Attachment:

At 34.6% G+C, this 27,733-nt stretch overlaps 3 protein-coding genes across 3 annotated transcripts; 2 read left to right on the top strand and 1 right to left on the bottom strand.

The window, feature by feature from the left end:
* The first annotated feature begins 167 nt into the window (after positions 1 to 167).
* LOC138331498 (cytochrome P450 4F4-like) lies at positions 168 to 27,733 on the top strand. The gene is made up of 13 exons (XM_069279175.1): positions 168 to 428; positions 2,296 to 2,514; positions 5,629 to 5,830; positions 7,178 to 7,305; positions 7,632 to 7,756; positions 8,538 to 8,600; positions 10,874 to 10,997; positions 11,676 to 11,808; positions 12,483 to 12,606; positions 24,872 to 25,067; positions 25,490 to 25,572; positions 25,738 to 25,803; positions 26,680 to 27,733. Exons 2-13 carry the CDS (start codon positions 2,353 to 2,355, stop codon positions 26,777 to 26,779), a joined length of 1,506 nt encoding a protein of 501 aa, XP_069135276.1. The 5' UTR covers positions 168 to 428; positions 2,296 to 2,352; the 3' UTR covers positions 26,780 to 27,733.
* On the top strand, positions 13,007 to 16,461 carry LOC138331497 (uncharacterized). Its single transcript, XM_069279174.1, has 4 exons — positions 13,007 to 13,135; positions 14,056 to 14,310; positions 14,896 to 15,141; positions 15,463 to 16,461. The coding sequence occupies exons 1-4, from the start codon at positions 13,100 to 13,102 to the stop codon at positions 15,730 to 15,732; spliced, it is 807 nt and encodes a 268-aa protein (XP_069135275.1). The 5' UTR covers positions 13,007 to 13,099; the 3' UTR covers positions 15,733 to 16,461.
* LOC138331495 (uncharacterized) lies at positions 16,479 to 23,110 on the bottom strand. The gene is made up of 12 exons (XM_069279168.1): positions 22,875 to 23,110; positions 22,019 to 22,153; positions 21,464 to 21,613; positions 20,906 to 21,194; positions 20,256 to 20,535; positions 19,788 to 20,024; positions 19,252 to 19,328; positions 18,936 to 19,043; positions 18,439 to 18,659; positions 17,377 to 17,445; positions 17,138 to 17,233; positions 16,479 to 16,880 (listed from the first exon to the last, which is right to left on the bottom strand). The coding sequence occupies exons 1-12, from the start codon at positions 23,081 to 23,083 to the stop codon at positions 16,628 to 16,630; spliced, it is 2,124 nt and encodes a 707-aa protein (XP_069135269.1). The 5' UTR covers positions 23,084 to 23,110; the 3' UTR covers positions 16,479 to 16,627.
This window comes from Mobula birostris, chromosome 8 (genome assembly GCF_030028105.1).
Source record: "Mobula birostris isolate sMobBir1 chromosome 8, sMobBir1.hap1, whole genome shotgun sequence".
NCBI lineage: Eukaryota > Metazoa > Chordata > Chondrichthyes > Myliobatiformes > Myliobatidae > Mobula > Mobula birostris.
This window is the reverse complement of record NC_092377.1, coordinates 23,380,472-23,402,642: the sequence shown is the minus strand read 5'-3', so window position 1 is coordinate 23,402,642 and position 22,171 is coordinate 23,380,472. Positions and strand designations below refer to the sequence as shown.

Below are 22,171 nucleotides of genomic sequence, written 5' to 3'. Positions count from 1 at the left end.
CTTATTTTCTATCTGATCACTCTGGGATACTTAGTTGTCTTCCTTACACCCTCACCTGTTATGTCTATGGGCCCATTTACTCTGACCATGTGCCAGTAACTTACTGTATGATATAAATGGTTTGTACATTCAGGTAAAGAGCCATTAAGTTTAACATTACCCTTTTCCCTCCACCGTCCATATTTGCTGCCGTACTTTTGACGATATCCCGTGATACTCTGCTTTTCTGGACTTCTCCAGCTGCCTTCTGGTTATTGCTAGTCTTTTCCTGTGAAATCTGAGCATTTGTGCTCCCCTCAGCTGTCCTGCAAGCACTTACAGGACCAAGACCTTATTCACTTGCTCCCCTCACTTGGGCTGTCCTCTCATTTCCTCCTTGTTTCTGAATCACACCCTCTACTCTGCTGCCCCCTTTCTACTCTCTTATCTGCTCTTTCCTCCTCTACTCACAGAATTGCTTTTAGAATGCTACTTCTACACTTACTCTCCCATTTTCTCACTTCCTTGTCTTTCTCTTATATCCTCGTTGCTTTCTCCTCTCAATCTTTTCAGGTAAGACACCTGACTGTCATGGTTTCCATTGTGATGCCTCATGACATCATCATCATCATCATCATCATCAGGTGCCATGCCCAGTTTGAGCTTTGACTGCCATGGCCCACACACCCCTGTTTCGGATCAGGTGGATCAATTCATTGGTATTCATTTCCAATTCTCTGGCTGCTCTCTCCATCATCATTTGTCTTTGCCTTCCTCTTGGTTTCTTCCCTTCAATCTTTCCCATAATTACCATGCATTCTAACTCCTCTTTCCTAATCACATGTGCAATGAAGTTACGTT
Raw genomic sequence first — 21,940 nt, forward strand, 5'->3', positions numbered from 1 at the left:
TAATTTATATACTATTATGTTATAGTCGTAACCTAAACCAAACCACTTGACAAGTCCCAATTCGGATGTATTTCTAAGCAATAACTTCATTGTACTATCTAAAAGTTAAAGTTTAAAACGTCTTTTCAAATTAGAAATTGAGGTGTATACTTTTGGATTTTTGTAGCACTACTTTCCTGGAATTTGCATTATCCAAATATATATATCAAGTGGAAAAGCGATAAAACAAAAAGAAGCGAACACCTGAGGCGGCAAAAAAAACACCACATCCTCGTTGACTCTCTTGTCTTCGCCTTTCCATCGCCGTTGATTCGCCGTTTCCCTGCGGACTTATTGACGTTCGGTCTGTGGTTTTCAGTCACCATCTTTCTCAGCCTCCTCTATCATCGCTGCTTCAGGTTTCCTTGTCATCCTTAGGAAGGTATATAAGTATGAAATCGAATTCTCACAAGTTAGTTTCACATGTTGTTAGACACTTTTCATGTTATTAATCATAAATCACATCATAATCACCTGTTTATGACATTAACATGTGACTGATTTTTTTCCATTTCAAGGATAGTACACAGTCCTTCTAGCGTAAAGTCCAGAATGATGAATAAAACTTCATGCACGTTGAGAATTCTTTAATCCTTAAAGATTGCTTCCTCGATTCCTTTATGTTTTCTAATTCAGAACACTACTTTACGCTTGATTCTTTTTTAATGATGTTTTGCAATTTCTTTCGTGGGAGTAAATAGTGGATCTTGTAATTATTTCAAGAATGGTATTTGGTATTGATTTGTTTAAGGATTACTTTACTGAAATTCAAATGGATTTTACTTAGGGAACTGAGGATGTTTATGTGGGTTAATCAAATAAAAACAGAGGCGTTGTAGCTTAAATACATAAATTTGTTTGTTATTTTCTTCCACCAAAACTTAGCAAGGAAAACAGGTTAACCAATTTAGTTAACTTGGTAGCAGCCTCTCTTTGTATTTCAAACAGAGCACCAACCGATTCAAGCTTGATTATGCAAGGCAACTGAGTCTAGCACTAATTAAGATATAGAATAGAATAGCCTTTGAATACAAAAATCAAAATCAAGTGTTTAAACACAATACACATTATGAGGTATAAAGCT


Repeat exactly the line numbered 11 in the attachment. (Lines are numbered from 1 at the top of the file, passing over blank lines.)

Below are 22,171 nucleotides of genomic sequence, written 5' to 3'. Positions count from 1 at the left end.